The objectives of this course are for students to become familiar with the methodology, benefits, and challenges of conducting field studies of wildlife species, emphasizing terrestrial vertebrates, but also including terrestrial arthropods. Building on information presented during NRI-Wildlife, Wildlife Research Techniques will allow students to practice various field methods including fixed and variable radius point counts, bird-banding, territory mapping (including radio telemetry), behavioral observations, focal species surveys, capture-recapture techniques with birds and small mammals, pitfall arrays for sampling herps, use of cameras and track plates at bait stations, and collection and maintenance of voucher specimens. Most activities will be conducted in, or near, Pisgah State Park, or along the Ashuelot River in Keene.

Pre-class reading assignments and exercises will be distributed by May 28. To mimic an actual field expedition, the class will be run as an intensive for 6 days (Monday – Wed, June 4- 6 and June 11- 13). Field work will begin on most days at 5:30 am and be completed by 3:00 pm; several night-time activities will also take place. The final class meeting will be on Wednesday, June 13 (8-11 am), when project assignments will be due; this means that some afternoons and evenings during the class period will require work on data entry, analysis, and writing. In addition to the rigors associated with successive early mornings and long days, students should anticipate annoyingly large numbers of mosquitoes and black flies.

Section A: Jon Atwood
Time: Mondays – Wednesdays, June 4 – 6 and
June 11 – 13, 5:30 am – 3:00 pm.
*Monday, June 4 and Wednesday, June 13
class will run from 8:30 – 11:00 am
Maximum: 16
Credits: 2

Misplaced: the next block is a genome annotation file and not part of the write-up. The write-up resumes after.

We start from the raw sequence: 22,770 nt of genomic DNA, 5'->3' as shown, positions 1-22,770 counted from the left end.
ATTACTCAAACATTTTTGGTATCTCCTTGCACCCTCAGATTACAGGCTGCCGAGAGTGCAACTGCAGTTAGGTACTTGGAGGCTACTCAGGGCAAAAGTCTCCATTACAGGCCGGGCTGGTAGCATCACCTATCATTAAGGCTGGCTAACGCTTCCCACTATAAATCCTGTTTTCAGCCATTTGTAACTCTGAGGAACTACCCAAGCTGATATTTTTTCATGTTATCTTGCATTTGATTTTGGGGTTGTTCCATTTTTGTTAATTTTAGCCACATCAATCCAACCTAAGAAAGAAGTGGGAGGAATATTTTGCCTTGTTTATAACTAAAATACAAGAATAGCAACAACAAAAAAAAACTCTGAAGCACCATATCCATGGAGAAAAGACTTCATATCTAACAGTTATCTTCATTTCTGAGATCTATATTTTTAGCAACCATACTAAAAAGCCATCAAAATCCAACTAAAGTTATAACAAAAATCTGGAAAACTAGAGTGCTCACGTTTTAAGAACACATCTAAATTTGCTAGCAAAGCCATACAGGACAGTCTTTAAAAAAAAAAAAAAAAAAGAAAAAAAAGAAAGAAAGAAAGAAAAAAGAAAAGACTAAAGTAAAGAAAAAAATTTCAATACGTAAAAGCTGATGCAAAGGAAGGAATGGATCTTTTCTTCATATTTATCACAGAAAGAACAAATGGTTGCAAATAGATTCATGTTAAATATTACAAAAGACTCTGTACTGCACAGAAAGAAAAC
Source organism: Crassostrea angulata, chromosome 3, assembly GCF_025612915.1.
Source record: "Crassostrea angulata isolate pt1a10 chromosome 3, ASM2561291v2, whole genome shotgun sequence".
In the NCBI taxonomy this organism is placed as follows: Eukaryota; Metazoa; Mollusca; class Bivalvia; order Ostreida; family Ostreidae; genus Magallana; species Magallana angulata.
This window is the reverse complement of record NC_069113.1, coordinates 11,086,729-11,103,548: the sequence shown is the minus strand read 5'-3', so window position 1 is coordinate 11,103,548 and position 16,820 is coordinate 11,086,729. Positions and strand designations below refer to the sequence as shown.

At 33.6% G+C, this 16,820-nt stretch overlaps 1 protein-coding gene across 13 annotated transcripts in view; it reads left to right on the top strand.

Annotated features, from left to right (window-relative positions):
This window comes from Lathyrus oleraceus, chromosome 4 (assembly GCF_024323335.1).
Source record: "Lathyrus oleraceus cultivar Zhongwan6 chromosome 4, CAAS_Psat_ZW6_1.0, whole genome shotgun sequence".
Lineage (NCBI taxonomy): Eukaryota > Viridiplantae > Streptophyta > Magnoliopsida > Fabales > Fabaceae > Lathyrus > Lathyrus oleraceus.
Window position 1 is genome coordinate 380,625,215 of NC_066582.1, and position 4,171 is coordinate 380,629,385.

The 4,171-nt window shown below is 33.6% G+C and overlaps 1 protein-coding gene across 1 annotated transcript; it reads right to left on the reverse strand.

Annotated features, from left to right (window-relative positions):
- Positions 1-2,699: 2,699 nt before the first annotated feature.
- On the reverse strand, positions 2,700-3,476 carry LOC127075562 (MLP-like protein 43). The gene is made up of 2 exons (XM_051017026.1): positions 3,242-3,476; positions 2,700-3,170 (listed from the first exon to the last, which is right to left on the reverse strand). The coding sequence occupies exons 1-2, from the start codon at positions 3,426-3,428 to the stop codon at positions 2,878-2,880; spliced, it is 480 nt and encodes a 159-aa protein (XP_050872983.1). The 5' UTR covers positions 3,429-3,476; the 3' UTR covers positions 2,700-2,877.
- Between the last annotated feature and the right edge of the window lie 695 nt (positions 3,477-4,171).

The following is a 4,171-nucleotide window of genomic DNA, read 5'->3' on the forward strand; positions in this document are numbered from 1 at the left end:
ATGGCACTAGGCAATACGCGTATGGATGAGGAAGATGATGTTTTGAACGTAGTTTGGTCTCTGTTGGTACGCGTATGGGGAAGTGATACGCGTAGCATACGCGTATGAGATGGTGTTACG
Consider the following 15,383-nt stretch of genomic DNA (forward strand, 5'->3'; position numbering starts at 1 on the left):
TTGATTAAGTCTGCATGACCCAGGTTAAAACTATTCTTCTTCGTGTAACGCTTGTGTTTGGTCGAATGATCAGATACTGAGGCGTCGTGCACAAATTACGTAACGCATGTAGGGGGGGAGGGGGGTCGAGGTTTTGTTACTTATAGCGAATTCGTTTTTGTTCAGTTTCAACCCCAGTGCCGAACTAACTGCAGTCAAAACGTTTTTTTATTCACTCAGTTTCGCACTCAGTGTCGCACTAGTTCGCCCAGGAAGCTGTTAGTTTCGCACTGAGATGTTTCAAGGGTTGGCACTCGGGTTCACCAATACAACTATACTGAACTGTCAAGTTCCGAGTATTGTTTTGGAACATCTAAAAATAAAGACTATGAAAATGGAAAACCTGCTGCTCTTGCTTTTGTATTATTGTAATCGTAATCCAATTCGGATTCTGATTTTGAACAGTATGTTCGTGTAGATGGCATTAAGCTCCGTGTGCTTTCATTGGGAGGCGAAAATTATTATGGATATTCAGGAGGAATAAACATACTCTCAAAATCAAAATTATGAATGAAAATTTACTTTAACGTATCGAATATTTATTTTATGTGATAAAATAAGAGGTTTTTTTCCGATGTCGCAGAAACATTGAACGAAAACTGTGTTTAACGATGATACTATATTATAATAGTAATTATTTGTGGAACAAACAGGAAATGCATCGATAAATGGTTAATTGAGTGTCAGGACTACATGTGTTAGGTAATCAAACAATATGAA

Department of Environmental Studies – Doctoral Program (Ph.D) Courses


ES 775
Candidacy Continuation

Competency Area: Dissertation Process
Restricted to students who have completed three years of the program, but have not completed their Service Project, Integrated Essay, AND Dissertation Proposal.

The Candidacy Continuation semester is designed for students who need additional time to complete their doctoral candidacy projects. Students retain full access to faculty and all student resources at Antioch. During this semester they continue to work independently with their advisor and the rest of the faculty as needed to complete their service project, integrated essay, and doctoral dissertation proposal. Students may schedule their Dissertation Proposal Review meeting during this candidacy continuation semester.

Registration in Candidacy Continuation will carry half-time status for loan deferment and Financial Aid purposes.

Section A: Thomas Webler
Maximum: 15
Credits: uncredited


ES 776
Dissertation Seminar

Competency Area: Dissertation Process
Restricted to Ph.D. IV students.
Prerequisites: Completion of Integrated Essay, Service Project and Dissertation Proposal